After laying out and drawing all the windows onto the mold, .030 clear acrylic sheet was heat-and-smashed into four parts (3 for the cockpit and one for the observation windows on the underside. This also meant that the 3 major pieces could be made larger than necessary which made the final fitting of the individual pieces to be much more precise. After cutting the clear pieces to a rough shape, a very piece of thin styrene was carefully glued along one edge of each joining edge to serve as the gluing surface. The completed sections were not, however, finally glued together until the entire model was nearly finished, simply because I wanted to be able to fix anything that came loose.
The next step was to build the interior, which was rather different from the Ju 88, but there are enough interior photos around to make it mostly a case of blending some kit parts, some parts scrounged from the scrap box and scratch-building for some others.
The gondola was a simple balsa mold which was vacuum-formed and fitted to the fuselage with brass pins.
Thankfully, the engines and nacelles of this airplane are a very clean design, so were not that hard to build. A basswood mold was turned on a small lathe and then vacuum-formed, in halves, which were then joined to produce the basic shapes. The spinners were also vacuum-formed from a turned wood mold.
The engines of this airplane are all but hidden from view by the fan and prop. So, in order to provide something to hold them in their proper place, a couple of engines from an ancient and long deceased Beaufighter were pressed into service, and a balsa disk was used to fine-tune the fit between the engine and the firewall.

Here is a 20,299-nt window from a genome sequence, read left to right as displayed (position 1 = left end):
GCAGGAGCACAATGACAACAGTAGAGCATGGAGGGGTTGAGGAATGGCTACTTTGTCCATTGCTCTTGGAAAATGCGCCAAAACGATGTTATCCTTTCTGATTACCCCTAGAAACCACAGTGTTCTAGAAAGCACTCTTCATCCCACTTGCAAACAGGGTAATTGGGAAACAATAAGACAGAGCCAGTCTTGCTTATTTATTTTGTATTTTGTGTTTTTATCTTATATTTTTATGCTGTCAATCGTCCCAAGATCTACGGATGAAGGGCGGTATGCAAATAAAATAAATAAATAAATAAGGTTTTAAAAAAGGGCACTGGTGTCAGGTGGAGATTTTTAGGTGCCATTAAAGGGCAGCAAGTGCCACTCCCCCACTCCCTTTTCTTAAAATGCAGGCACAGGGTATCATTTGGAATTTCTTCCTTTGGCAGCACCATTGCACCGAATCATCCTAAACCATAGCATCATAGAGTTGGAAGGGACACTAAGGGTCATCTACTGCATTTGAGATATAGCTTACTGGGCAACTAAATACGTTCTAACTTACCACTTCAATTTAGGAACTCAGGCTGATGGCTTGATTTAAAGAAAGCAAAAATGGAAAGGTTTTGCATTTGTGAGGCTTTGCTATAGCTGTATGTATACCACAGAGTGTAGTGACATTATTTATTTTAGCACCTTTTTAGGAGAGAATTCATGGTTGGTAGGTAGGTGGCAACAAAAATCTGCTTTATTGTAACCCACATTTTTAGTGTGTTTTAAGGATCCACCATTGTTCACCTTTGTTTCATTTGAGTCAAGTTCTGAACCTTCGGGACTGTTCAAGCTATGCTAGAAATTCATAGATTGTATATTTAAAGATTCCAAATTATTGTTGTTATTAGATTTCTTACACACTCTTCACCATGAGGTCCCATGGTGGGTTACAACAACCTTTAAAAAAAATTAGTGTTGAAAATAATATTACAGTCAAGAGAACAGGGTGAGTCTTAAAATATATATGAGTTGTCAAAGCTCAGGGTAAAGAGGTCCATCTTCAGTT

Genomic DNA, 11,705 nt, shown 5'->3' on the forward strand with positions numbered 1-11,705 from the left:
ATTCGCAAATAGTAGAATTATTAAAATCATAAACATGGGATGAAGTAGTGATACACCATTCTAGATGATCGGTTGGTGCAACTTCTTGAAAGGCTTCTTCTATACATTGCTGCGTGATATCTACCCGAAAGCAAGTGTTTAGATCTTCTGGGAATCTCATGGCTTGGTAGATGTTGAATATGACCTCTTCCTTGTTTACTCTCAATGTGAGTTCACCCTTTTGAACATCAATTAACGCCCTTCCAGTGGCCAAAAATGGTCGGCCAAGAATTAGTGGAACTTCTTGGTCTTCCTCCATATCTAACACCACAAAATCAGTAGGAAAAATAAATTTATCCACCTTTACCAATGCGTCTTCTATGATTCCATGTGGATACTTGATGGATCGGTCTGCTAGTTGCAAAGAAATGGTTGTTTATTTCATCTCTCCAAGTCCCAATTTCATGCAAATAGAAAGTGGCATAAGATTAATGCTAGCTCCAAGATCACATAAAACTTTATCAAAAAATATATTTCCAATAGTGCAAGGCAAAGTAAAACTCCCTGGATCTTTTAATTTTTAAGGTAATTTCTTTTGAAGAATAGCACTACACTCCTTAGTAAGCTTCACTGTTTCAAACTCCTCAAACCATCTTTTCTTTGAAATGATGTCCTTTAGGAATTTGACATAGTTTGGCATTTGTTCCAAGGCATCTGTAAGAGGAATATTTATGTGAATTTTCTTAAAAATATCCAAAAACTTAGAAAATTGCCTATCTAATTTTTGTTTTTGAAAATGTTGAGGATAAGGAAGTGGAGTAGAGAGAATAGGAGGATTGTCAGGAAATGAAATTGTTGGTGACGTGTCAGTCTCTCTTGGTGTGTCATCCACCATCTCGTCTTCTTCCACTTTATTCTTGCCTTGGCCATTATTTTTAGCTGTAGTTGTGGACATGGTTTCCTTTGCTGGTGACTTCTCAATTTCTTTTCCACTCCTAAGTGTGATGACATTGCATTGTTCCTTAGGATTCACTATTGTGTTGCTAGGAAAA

The fan and rings around the cowl were resin fan/ring assemblies from Eagle Additions. Although intended for an Fw 190, they worked perfectly because the 388 used (almost) the same BMW 801 engines.
The exhausts were a combination of vinyl and brass tubing.
The propeller blades were pieced and shaped from several props found in the scrap box mixed with styrene inserts. They were mounted directly to the spinners by means of a wooden insert.
By the way, for those who are curious, the injection air intakes were inside the cowling on some early aircraft, but this varies among aircraft; one of those “check your references” things. Many aircraft had relatively large intakes on the lower cowls.
The original idea was to wait for Revell to issue the Ju 88A-4 kit and use those wings. Alas, it was discovered that the span of the ‘388 was 7 feet longer that those of the A-4 and had small outer ailerons. Therefore, the wings were cut at the appropriate place and outer wings of the correct size and shape were carved, vacuum-formed, and glued into place along with new outer ailerons.
The kit landing gear was used, but resin main wheels/tires were substituted for the stock pieces. The radar arrays on the top of the wings were made with soldered brass wire as the loop antenna beneath the rear fuselage.
The sight mechanisms for the tail guns (just behind the cockpit) were made from aluminum, tubing and plexiglass rod. The paint was Model Master and the markings were a combination of kit, aftermarket, and homemade using the computer. While the model was finished as an early production Ju-388L-1, which was chosen because it was one of the few for which I could find multiple photos (I did cheat to the extent of adding spinners; thought it looked neater that way).
An interesting, but a large, long, and tedious build that I would not be anxious to repeat. However, it does look nice sitting on the shelf, even if some other models have to go to make room for it.
© Frank Mitchell 2014
This article was published on Thursday, January 23 2014; Last modified on Thursday, January 23 2014